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The Eurozone: QE Returns

By Luke Hickmore, Senior Investment Manager, Fixed Income - EMEA

The long-term success (or otherwise) of the Eurozone’s first go at quantitative easing is still up for debate. Nevertheless, it was an instant hit in some quarters and now hints from Mario Draghi, president of the European Central Bank (ECB) have its fans clamouring for more.

Why does the Eurozone need a sequel?

In the decade since recovery from the global financial crisis, the Eurozone’s economy has grown at only a very slow pace, peaking at a year-on-year rate of 2.8% in the first quarter of 2011 and the fourth quarter of 2017. Figures for the first three months of 2019 show expansion of just 1.2% and more recent data are pointing at a sharper slowdown to come. Inflation in the region has also been determinedly sluggish. Couple these with faltering German industrial production and the bloc’s position in the middle of the US-China trade dispute and it’s easy to see why the ECB recently downgraded its growth and inflation expectations to levels that highlight the need for more stimulus. It now expects growth of 1.4% next year, above our expectations of 1.1%. Its inflation predictions for 2020 and 2021 are 1.4% and 1.6% respectively. Again, based on the amount of spare capacity in the Eurozone economy, we think these forecasts are too high.

In June, the ECB stopped short of a rate cut, but Draghi stated that “additional stimulus will be required” if economic performance continues in the same vein. Since his speech in Sintra, Portugal, markets have moved quickly to price in a sharp slowdown in inflation. An important gauge of inflation expectations, the five-year forward five-year German inflation swap at 1.2% is now well below the central bank’s forecast of 1.6% in 2021.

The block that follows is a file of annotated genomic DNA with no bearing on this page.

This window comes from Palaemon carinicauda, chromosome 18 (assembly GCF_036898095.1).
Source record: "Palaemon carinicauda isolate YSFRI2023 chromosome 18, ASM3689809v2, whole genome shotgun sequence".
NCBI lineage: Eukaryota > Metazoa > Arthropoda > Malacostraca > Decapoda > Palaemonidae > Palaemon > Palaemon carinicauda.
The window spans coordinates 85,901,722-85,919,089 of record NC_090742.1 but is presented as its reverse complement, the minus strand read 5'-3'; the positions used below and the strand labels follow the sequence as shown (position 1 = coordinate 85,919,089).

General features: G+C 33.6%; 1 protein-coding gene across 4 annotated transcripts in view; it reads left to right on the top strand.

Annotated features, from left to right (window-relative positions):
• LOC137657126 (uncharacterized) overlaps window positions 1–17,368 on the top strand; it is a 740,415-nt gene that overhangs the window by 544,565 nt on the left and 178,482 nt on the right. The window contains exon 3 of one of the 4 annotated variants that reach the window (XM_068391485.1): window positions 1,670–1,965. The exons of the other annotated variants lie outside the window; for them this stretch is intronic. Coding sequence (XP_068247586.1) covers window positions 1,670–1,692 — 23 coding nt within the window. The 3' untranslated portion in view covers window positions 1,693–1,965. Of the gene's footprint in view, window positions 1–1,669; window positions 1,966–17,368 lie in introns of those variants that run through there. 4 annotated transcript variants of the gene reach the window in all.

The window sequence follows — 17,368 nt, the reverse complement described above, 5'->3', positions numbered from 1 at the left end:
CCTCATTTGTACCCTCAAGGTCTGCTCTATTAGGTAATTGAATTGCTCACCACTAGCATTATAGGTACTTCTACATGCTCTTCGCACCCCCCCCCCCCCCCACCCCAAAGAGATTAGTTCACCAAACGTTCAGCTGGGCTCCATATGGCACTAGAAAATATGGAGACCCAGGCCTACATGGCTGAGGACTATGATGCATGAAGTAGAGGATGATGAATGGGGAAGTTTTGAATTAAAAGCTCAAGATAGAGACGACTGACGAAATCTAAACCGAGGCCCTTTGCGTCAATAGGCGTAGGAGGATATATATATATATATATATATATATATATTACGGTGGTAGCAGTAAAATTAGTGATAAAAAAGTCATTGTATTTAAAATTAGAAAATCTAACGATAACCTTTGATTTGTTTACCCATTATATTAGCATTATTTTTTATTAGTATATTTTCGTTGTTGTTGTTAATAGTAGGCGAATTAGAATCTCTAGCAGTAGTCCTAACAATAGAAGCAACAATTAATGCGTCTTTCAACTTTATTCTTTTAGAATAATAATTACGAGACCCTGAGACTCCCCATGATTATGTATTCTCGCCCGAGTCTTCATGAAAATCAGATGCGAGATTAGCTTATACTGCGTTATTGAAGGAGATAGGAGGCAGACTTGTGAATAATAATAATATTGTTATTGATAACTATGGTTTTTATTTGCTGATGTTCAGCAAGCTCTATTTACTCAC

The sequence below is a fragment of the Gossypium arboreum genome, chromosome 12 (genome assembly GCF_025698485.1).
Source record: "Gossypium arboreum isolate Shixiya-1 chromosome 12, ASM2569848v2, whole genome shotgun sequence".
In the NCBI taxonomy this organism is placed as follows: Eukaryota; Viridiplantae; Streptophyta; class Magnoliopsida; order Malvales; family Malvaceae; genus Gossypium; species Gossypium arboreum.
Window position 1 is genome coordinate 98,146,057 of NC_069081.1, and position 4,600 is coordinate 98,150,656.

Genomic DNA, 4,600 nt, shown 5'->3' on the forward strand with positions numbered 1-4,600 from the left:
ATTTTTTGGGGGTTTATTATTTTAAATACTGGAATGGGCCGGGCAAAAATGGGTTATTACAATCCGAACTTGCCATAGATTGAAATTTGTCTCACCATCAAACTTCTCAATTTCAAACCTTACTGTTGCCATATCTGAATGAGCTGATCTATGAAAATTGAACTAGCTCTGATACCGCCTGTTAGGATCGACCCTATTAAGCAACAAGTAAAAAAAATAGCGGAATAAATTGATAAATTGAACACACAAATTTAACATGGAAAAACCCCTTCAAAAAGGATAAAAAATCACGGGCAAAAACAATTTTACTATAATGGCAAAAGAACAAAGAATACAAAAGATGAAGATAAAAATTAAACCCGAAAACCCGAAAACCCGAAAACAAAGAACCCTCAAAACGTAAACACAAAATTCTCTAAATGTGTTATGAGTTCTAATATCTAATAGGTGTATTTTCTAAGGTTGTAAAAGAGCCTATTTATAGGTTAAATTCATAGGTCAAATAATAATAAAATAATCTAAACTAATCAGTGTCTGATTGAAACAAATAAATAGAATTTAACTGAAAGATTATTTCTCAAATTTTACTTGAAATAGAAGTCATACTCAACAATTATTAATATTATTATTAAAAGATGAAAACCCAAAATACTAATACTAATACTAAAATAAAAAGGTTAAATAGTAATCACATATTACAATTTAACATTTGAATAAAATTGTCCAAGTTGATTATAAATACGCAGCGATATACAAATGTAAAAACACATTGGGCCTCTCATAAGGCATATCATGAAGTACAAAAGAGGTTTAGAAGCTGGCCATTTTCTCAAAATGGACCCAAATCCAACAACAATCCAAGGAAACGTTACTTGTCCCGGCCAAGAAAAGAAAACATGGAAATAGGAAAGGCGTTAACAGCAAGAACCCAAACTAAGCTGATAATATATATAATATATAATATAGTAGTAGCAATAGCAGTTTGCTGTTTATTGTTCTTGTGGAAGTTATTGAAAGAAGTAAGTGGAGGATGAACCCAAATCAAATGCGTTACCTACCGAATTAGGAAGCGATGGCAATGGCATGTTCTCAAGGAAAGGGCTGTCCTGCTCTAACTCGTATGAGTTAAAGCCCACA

In the past, such low expectations have triggered asset purchases from the ECB. Since the ECB needs to generate confidence in its ability to reach and maintain inflation at 2%, it’s very likely that, once again, QE will be a key part of its approach to raising inflation expectations.

Which assets will benefit from QEII and its build-up?

Already, government bond yields are collapsing to lower levels. At the time of writing, negative-yielding debt is valued at $15.2 trillion globally. This trend is likely to continue and, with the ECB forecast to cut the deposit rate once again, a move towards -0.5% for 10-year bunds cannot be ruled out. Investors’ search for yield, therefore, is leading them increasingly to longer-dated corporate bonds in Europe and further afield.

This should continue to support European credit, which has performed well over the first half of 2019. I expect it to continue to do so, supported by strong returns from government debt and a narrowing spread. This dynamic is also likely to lift UK credit – European issuers make up just over 20% of the UK market. As the yield hunt intensifies, subordinated financial and non-financial hybrid bonds could also do well.

This time, it’s different…

There are also likely to be some subtle differences from QE’s first European outing. The ECB might adjust its self-imposed maximum limit on how much it can purchase from each government. If it does, it might choose to make 50% of the total purchases from the German market. And because it will be keen to avoid political fallout from buying too many bonds from countries such as Italy, corporate bonds could get a much higher billing this time around. It still seems unlikely that the ECB will buy financial bonds, though. After all, as the industry’s regulator, questions would be asked if it appeared to be buying one bank and not another.

Is it relevant to a Brexit-era UK audience?

Globally, the links between credit markets are strengthening. Gaps in relative value between the sterling, euro and dollar bonds of any one issuer can be absent for extended periods. With the ECB likely to be buying corporate bonds in secondary and primary markets from the end of this year, any difference in relative values between euro and sterling bonds from the same issuer is unlikely to exist for long.

The search for yield continues

While European corporate bonds have their attractions, it’s important that UK investors don’t forget what is driving the need for this second instalment of quantitative easing in the Eurozone. The region’s troubles also put a spotlight on slowing UK growth and the increasing risk of recession. It is not an environment in which credit would typically thrive. We are looking to add to funds companies that have proven track records of coping well in downturns. Good asset quality and good governance are among the best indicators of star quality.

A version of this article was published on ftadviser.com on 7 August 2019.

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